Actors’ Activism: Portraying Womanness and Feminism by Jasper intern Haley Sprankle

Feminism. Man-hating, bra-burning, hairy women running around and shouting, “Down with the patriarchy!”



While it’s true that some women don’t wear bras, some may not be interested in men, some don’t want to shave, and some are absolutely sick of the patriarchy, those behaviors and attitudes don’t define the whole movement. Feminists are not merely some stereotype running rampant through the streets, seeking to gain the upper hand over men. Feminism is simply “the belief in the social, economic, and political equality of the sexes.”

“Feminism means a lot to me, in a lot of different ways, but most importantly it’s a social movement and a way of being that seeks equality for all people, regardless of gender, race, class, sexual orientation, and so on,” says Alexis Stratton, who is co-directing of the reading of the play We Are Women! for the Women and Gender Studies Program’s 40th anniversary celebration, explains.

“Because of negative stereotypes, a lot of people think feminists are ‘man-haters’ or want to put others down, but it’s actually just the opposite. I think most feminists want to bring everyone up and want equality for everyone,” she continues. “And while the focus has predominantly been on women, we have to understand that everyone exists at an intersection of identities, and one is not free until all are free. I also think it’s important to note that there’s no singular ‘feminism,’ but instead, there are ‘feminisms’—plural, because there are so many kinds of feminism, and I think they should all be welcomed and celebrated and recognized.”

Stratton, a program graduate and published author who currently works at South Carolina Equality, is co-directing with Suzanne Vargas, a local clinical social worker and former high school English teacher with a similar passion for melding arts and politics. “Alexis asked me to help her with the production because she knew that I have directed Vagina Monologues before, and am a huge believer in art as advocacy,” shes says. “I love new adventures, especially when they include ways to commemorate the individuals who came before us.”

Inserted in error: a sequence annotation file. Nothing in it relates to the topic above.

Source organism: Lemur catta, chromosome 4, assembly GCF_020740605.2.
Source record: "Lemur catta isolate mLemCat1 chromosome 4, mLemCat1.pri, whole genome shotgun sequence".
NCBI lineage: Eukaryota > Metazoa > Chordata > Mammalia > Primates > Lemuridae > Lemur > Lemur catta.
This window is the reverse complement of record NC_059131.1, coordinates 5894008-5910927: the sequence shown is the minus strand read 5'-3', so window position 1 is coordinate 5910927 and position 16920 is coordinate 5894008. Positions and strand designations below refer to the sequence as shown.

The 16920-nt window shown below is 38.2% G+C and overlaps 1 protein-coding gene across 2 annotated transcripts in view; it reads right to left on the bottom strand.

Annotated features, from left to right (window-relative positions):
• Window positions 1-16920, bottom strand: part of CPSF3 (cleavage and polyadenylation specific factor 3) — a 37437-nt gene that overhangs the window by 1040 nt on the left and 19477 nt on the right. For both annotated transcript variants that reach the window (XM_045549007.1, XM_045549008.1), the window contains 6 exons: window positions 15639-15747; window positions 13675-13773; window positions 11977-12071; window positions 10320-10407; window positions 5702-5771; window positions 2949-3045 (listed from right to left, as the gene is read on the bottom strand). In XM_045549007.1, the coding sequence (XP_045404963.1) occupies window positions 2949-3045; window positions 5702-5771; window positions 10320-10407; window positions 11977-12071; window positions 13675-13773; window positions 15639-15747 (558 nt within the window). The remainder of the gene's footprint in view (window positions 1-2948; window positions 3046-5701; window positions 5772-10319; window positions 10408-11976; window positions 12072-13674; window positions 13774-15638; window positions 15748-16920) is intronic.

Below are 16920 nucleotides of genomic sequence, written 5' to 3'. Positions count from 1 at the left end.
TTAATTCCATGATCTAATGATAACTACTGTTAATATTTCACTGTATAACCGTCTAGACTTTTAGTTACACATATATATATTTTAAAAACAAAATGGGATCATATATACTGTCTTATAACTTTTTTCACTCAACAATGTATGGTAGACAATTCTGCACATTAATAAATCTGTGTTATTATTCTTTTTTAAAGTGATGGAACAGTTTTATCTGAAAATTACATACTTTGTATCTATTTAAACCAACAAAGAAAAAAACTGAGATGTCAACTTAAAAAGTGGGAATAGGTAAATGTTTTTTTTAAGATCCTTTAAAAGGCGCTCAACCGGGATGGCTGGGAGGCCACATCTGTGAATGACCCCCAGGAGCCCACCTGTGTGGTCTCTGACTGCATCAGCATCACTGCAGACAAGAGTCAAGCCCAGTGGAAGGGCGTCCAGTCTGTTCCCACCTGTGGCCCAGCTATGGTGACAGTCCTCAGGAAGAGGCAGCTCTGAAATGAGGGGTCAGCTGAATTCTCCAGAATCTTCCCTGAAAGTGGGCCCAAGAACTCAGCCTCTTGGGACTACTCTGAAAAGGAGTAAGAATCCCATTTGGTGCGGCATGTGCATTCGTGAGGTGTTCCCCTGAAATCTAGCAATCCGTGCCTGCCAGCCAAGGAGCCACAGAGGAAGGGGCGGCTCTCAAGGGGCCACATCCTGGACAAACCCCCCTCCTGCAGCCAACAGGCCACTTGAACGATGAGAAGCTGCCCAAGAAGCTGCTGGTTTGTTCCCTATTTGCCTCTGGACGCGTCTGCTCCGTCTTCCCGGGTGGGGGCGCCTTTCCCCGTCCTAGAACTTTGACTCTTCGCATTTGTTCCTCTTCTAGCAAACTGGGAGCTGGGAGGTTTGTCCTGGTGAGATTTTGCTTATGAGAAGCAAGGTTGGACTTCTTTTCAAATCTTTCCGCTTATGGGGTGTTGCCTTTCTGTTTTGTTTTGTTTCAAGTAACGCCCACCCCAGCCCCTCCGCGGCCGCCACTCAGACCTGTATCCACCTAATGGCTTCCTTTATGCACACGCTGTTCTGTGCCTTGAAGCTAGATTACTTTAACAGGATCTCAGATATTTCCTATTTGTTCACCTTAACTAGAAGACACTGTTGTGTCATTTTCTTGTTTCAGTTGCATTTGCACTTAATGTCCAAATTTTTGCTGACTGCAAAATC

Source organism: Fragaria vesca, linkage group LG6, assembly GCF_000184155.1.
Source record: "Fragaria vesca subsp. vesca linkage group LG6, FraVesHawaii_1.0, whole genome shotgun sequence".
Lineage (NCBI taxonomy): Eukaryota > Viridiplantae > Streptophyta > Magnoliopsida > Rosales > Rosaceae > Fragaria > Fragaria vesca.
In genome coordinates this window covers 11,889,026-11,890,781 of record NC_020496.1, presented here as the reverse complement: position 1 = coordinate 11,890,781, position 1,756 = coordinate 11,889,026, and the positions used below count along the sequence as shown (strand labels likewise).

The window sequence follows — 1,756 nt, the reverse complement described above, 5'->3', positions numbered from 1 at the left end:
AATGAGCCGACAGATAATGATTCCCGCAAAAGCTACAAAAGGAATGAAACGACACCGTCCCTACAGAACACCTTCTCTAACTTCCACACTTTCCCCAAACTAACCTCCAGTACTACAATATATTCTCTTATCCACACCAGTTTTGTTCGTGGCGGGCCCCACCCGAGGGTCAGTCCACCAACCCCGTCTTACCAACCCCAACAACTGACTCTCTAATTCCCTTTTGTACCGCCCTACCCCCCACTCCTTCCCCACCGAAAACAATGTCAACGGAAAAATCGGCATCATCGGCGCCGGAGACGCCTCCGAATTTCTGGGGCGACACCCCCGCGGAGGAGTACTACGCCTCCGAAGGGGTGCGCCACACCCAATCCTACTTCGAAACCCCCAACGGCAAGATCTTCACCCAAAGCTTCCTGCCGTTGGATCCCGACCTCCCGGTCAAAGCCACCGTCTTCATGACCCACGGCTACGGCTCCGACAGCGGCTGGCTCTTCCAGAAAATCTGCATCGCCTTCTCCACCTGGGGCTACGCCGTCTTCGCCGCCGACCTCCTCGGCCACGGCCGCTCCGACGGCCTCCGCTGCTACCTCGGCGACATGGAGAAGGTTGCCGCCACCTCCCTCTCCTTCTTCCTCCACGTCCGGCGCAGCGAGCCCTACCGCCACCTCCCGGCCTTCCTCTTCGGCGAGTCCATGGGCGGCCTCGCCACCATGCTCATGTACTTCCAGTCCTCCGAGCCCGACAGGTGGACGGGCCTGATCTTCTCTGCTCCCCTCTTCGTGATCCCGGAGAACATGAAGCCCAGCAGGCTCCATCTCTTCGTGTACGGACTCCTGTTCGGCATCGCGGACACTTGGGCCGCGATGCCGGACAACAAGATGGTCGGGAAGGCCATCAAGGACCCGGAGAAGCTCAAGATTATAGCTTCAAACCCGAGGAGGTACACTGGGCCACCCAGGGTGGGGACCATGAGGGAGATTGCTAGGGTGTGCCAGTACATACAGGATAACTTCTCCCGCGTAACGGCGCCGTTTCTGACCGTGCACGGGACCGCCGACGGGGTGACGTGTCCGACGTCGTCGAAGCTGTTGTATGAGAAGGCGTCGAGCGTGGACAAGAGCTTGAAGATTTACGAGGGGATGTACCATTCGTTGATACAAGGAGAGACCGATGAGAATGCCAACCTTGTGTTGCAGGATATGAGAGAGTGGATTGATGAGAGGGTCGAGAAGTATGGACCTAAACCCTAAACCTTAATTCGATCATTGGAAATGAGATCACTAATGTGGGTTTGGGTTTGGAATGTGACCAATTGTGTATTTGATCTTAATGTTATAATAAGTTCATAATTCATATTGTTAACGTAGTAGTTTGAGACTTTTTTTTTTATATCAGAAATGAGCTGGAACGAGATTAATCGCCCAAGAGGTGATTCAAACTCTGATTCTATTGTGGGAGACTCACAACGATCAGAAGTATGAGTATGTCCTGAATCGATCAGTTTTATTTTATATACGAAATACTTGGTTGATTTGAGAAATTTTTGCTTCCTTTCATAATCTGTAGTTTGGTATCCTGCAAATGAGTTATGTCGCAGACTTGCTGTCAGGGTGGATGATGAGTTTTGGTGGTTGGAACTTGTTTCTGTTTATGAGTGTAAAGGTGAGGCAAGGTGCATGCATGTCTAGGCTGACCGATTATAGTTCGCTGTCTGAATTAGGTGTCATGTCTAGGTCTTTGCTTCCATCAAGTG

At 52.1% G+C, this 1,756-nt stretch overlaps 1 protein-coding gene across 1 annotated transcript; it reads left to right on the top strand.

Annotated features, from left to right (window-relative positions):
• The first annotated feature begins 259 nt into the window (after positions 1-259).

The play itself was produced by the Women and Gender Studies program in 1995 and features a series of unrelated vignettes that are connected through the women in them.

“The play has a very 1990s, second wave feminism feel to it—a kind of ‘we are women, hear us roar’ feel that reminded me a lot of the feminism of my mother,” says Stratton. “As a queer, gender non-conforming woman, I have a complicated relationship with ‘womanness’ and have only grown to understand and accept my identity as a woman and a feminist by deconstructing what it actually means to be ‘woman.’ So to have ‘womanness’ spelled out so plainly before me in this play, I was initially frustrated, because as a queer and feminist scholar in the 2010s, I’m immediately struck by the question, what does ‘we are women’ even mean? And can we even say ‘we are women’ anymore? And does that ‘woman’ actually include me?”

Ultimately, Stratton believes it does. “I couldn’t get to the point of asking these questions if these women who came before me hadn’t pushed the lines and boundaries that they were able to push—and able to push only through their tenacity and sacrifice and hard labor and boundary-crossing,” she explains. “So once I allowed myself to see that, to get out of the blindness of my of presentism, I became quite attached to the play and really excited about producing it—and seeing what kinds of energy and ideas the cast could bring to it.”

While the piece holds on to some of the second-wave feminist ideals, Vargas and Stratton worked together to modernize it and make it more relatable to current audiences and what they may experience as women of the 21st century.

“It wasn’t until Alexis and I talked about how this is a historical piece honoring where we’ve come from and hope to go that I absolutely fell in love with it. It’s made me much more aware of how, in order to understand what we are advocating for currently, we must know where we’ve been,” Vargas says. “When Alexis brought up the possibility of also adding a few more modern pieces to make the performance capture intergenerational and intercenturial voices, I began to see the piece as snapshots through several generations advocating; and in that I find so much beauty. That’s why I wrote “My Kind of Woman,” because it’s a story and a voice that not only captures my own relationship with feminism and womynism, but also it speaks to a civil rights issue that is so prevalent today.”

The question of whether or not feminism is relevant and necessary today has been raised frequently as movements like “Meninism” and Women Against Feminism arise.

“The world needs feminism, period,” Stratton says flatly. “The world needs feminism(s) because it teaches people to look at the world, to interrogate it and explore it and imagine how it could be different, more just and more whole. And then it gives folks the tools to make that new world happen, even if it’s a struggle, and even if we argue about how to get there. And those struggles are okay, because feminism(s) also teaches us how to work through those differences and arguments in real and productive ways.”